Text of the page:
Aces on Bridge — Daily Columns

The Aces on Bridge: Tuesday, December 3rd, 2013

Among all forms of mistake, prophecy is the most gratuitous.

George Eliot

South North
Both ♠ Q 6
 A 10 4 3
 K Q 9 8 6
♣ A 5
West East
♠ J 10 8 5
 8 7 6
♣ K 10 9 4 2
♠ K 9 4 3
 J 9 5
 7 2
♣ Q 8 7 3
♠ A 7 2
 K Q 2
 A J 10 4 3
♣ J 6
South West North East
1 NT Pass 2♣ Pass
2 Pass 3 Pass
4 Pass 6 All pass


Techniques for defending against possible squeezes can be found in the literature, but less has been written about the concept of persuading declarer that you have been squeezed when, in fact, you have not. This deal is an amusing example.

After the Stayman sequence, North showed diamonds and a major, game-forcing, then jumped to slam when the fit came to light. Six diamonds was not a bad contract, of course, superficially depending on the heart suit yielding four tricks, but with considerable extra chances if the spade king was onside.

Declarer covered the spade jack with dummy’s queen, then ducked the spade king, won the spade continuation, and ruffed a spade high in dummy. Then he cashed the club ace (a maneuver known as the Vienna Coup, catering for the possibility of either defender’s holding the guarded heart jack as well as the club king and queen) and followed by running five rounds of trumps.

From West’s point of view it seemed sure that declarer held the heart queen but not the jack (for then he would have claimed). It was essential to try to persuade South that the heart jack was guarded. West discarded first the spade 10, then the club nine, 10 and king (carefully preserving the club four and his three low hearts).

Convinced that West had shed all his clubs in order to keep four hearts, declarer cashed the heart king and queen, then finessed the 10 – only to lose the last two tricks.

This is one of the awkward hand patterns best solved by opening one no-trump because of the honors in the short suit. You are not strong enough to open one diamond and reverse to two hearts over a one-spade response, though add the heart jack and you might do that. Equally, if your doubletons were two small spades and the club A-Q, you might open one diamond and rebid one no-trump over one spade.


♠ Q 6
 A 10 4 3
 K Q 9 8 6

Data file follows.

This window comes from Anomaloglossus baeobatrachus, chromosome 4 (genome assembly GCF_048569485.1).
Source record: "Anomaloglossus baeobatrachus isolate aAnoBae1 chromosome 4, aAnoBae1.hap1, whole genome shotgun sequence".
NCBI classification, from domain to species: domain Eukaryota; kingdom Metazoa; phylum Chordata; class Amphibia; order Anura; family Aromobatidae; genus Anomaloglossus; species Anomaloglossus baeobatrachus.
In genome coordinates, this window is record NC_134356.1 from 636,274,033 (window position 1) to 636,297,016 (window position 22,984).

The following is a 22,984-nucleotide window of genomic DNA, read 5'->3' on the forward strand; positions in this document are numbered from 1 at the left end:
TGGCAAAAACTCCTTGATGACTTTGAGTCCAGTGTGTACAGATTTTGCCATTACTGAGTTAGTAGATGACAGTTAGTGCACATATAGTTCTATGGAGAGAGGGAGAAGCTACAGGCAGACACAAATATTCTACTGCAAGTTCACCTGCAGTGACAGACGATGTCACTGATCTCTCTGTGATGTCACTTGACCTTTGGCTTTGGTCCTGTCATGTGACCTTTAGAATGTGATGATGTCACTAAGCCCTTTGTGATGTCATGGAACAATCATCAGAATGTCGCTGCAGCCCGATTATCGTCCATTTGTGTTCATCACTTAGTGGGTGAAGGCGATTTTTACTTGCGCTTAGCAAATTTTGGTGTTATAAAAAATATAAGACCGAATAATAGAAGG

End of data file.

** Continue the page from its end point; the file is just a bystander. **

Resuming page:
♣ A 5
South West North East

For details of Bobby Wolff’s autobiography, The Lone Wolff, contact If you would like to contact Bobby Wolff, please leave a comment at this blog. Reproduced with permission of United Feature Syndicate, Inc., Copyright 2013. If you are interested in reprinting The Aces on Bridge column, contact


David WarheitDecember 17th, 2013 at 9:26 am

There is a (tiny) clue that S should have considered. After 9 tricks, the opponents hold between them 6 hearts and the Q4 of clubs. E has played the 873 of clubs. He surely has the CQ, but why did he carefully hang on to the 4 instead of the 8 or maybe the 7? In short, S has to realize that one of his opponents is doing something at least a little funny. Does this mean he should get it right? No, but it increases the odds of him doing so. Also, S should draw trump after winning the SA, then ruff his S, and then return to hand with the HK before running trump. If EW play the 5 & 6 on the H trick, that would be a further clue as to the H distribution. Having said all that, mazel tov to W for his brilliant (and as you put it) amusing defense.

jim2December 17th, 2013 at 11:41 am

This is as classic an example of the Theory Of Card Migration — TOCM ™ — as one can get.

That is, if I were at that same 12th trick position, once West has followed suit to the heart, I would know that:

– if I played the AH, then East would show out, while
– if I played the 10H, then East would win the jack.

I must confess that I might play the heart ace simply because it would mean down one instead of down two.

jim2December 17th, 2013 at 11:45 am

David Warheit –